his is actually a DIY I did last summer, but never ended up posting! I wanted to liven up my front porch, so I made these super easy hanging pot holders and planted some little marigolds. All you need is some rope and pots!
During Christmas I put faux Poinsettias in the pots, but I noticed that the red dye in the faux flowers bled all over the pots and rope. Luckily the dye washed away in the rain after a couple months, but if you live in a place that's rainy and want to put faux flowers in your pots outside, take note. Real Poinsettias are too large for these pots so I'll have to figure something else out next winter.This is a really quick project, depending on how many you're making. I have six hanging from my front porch and it took me a couple afternoons, mostly because I ran out of rope and had to go buy more. I'd say each one only took 10-15 minutes.
You'll need six lengths of rope (or yarn, I made some hanging candles in mason jars using this same tutorial using yarn.). I'd recommend cutting the rope longer than you think you might need it, it's better to have extra than not enough. I used white rope and a simple terra cotta pot which I panted white with exterior paint (since my pots would be outside in the rainy northwest weather). The amount of rope you need will depend on how long you want your macrame holders to be. Mine hang about 3 feet down and I believe I made the ropes about 5 feet each.Tie the ropes in a knot leaving a bit of extra (you can always cut it off later). Separate the three pairs of rope so they're easy to see. Tie the adjacent pairs together with a square knot. This will be the base of your pot holder, so where you tie them will depend on how big the base of your pot is. Try to aim for tying this first knot at the length of the radius of the base, or a bit longer. Go around and tie all three pairs.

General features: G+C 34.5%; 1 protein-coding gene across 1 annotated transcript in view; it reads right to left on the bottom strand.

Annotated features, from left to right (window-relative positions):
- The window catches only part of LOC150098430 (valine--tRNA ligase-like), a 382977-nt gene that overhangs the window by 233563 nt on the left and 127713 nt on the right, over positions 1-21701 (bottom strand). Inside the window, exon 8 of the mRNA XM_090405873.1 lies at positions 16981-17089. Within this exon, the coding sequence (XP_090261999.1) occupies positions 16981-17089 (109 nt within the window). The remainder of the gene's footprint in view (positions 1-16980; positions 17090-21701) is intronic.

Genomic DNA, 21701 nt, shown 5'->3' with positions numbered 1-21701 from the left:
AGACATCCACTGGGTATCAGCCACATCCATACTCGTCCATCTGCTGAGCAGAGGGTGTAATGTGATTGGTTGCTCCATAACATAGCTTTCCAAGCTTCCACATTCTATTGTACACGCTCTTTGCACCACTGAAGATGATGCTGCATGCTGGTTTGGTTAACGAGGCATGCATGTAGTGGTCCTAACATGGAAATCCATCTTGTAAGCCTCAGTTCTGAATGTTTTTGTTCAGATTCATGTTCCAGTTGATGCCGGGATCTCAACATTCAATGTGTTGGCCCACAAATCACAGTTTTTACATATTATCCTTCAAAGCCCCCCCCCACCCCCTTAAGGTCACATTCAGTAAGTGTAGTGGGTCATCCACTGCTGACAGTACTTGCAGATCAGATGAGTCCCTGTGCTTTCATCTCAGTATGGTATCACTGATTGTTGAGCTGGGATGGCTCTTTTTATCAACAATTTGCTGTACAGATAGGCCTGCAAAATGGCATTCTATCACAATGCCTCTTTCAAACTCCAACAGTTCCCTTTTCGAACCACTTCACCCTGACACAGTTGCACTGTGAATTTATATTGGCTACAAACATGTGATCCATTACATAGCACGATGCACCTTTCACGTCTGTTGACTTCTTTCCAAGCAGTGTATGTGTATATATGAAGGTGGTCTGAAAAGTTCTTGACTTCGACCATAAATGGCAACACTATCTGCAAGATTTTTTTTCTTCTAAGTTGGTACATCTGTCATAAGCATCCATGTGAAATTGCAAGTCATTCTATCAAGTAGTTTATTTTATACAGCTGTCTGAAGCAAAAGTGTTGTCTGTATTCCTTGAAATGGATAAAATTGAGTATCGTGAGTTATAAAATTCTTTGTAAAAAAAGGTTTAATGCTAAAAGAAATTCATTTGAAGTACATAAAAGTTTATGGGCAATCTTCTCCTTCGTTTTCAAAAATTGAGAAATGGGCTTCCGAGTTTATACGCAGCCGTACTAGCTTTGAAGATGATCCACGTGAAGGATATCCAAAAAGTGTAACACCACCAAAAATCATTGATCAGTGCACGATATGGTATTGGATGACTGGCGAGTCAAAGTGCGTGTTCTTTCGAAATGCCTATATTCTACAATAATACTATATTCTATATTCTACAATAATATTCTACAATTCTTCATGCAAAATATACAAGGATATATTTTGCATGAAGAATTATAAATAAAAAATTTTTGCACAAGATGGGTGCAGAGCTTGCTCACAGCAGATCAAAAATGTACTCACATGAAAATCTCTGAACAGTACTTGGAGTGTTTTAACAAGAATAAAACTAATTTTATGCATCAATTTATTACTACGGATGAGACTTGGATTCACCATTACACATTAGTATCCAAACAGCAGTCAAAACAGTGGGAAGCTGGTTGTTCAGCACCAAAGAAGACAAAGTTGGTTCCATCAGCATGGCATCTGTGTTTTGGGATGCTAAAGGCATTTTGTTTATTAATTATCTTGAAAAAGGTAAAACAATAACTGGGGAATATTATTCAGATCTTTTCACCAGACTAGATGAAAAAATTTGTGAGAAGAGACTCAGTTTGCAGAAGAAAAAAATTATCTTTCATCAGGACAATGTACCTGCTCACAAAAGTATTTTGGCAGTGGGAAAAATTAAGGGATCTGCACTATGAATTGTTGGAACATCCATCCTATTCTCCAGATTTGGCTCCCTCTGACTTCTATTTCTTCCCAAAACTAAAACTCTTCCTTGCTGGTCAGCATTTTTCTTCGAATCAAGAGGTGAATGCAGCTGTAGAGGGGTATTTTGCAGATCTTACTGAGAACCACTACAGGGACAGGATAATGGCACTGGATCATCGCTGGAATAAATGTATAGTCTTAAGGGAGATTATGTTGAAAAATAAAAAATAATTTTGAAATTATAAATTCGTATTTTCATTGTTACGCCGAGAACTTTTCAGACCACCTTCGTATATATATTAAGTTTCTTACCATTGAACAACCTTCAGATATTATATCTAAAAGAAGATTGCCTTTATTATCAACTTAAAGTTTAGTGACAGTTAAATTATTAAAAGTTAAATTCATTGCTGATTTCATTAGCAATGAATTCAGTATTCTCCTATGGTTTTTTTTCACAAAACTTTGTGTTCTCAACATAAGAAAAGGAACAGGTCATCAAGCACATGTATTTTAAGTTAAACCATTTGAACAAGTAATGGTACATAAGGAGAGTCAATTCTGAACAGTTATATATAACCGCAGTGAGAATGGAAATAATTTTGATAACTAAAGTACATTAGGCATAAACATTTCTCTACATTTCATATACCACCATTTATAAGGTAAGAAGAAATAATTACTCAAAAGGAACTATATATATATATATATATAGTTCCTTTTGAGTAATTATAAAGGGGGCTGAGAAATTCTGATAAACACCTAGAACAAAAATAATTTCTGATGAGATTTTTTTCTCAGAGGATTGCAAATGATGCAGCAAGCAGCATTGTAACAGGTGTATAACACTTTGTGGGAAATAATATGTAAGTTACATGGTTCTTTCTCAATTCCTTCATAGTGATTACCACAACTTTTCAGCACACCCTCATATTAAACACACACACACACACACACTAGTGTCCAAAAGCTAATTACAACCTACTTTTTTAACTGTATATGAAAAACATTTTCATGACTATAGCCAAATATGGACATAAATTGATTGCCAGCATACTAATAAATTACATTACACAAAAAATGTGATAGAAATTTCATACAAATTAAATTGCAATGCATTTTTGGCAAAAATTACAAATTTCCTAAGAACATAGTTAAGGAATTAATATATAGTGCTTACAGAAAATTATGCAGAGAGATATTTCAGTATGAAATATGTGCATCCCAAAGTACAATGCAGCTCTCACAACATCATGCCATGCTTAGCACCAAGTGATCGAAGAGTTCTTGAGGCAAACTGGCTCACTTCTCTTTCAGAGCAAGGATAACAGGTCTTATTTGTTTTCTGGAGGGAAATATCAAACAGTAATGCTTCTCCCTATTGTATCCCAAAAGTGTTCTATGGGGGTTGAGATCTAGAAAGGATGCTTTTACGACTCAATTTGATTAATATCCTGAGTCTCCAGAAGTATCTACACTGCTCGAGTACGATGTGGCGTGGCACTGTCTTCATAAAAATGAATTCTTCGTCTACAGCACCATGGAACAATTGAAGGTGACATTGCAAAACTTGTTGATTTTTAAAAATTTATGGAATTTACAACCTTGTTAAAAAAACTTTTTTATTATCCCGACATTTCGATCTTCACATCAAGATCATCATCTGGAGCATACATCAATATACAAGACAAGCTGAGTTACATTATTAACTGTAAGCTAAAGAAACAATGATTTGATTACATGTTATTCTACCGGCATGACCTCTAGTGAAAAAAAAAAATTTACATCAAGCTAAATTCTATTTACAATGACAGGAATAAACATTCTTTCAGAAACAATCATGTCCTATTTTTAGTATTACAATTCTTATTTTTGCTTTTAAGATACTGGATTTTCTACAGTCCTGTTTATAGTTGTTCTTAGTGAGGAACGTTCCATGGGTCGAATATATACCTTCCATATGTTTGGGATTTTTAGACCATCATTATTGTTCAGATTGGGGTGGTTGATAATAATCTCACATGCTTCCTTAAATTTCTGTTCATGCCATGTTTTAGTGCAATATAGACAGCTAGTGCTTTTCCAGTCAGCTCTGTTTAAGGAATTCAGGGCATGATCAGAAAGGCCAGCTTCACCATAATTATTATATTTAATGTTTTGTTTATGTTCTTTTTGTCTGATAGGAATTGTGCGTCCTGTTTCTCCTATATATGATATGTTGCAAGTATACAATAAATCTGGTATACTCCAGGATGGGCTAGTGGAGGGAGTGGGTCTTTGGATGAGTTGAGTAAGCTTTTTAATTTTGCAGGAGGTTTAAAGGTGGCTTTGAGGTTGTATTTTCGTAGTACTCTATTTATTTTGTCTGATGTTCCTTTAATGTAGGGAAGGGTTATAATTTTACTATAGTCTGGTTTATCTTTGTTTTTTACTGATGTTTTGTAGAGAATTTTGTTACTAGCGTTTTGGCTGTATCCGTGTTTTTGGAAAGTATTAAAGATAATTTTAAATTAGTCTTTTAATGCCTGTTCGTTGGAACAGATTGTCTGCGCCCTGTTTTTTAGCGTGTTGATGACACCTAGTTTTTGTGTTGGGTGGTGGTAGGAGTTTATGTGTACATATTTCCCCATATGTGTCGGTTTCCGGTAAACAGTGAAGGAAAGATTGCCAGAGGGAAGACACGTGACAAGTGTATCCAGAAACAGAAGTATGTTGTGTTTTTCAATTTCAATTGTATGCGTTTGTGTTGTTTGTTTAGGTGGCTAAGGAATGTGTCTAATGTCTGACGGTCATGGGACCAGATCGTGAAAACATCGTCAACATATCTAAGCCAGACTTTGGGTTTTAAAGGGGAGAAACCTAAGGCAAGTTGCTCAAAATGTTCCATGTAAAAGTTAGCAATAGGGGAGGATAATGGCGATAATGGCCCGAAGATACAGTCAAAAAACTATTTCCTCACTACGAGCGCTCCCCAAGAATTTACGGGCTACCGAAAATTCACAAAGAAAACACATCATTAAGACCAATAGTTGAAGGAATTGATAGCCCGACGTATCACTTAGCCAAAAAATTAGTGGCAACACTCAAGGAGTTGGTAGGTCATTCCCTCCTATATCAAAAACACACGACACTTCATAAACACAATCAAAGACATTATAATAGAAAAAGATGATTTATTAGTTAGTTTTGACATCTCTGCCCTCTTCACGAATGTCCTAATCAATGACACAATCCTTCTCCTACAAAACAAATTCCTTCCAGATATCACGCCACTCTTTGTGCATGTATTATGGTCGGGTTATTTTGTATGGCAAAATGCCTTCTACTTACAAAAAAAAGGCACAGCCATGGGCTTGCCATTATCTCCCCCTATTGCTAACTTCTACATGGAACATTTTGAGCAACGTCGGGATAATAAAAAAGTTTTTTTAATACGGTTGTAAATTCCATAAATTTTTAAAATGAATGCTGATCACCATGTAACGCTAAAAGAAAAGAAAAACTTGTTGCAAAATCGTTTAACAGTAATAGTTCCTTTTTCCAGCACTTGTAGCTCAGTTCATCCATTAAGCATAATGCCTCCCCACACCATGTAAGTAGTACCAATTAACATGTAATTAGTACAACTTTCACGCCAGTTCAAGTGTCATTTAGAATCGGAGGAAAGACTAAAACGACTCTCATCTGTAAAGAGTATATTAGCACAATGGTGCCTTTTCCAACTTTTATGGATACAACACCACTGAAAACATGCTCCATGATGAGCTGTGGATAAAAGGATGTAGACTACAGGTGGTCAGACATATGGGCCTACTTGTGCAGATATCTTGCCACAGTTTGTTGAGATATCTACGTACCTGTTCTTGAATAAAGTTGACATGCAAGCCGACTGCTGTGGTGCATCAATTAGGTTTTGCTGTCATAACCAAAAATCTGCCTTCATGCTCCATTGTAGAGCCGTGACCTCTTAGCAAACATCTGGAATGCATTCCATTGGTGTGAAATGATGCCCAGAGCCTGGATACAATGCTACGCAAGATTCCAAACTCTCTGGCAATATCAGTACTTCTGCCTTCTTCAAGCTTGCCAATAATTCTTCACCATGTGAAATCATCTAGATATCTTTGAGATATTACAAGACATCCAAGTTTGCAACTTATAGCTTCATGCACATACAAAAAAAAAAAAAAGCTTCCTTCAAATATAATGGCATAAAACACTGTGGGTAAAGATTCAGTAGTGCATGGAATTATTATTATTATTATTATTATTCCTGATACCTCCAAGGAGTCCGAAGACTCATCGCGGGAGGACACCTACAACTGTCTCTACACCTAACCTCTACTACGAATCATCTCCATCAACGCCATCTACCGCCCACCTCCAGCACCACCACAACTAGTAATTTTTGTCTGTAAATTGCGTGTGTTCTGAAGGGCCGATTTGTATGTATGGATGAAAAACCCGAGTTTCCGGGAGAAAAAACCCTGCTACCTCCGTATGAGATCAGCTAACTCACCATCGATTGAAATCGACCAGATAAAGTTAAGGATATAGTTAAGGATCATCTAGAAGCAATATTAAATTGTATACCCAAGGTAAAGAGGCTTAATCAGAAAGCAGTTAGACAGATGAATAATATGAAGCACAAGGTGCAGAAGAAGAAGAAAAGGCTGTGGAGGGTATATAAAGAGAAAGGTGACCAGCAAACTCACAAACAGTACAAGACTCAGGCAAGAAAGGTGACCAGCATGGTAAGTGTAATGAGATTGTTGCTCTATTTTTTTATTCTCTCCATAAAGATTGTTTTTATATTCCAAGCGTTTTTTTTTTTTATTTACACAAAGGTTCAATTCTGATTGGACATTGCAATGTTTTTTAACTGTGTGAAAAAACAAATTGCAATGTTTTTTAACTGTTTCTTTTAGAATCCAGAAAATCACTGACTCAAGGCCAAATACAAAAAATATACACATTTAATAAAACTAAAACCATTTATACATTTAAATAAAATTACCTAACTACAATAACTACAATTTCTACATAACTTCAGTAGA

Now that all three are tied together, separate the free ends. Tie these new adjacent strings together for your "level 2" knots. Make sure all your knots are the same distances, so each level is at the same point, otherwise it'll get lopsided. If you're not sure if your knots are in the right place to create the right size space for your pot, have your pot on hand and you can slip it in there while you're making it to see if your knots are going to fit the pot. Knot each adjacent pair.You can keep knotting as high as you like, but I found that three levels of knots works good for a small pot. Slip your pot in there to see how it fits and if it looks good, you're done! Knot the top of the strings so the pot hangs where you want and then screw a hook to the ceiling, or wherever you're hanging your pot from and hang it!
I was lazy with my pot holder and just let the ends fray, but if you wanted to make the ends cute you could leave them super long and put a wood bead on the end and knot it for a bit of embellishment. Or you could singe the ends of the rope/string so that they didn't fray.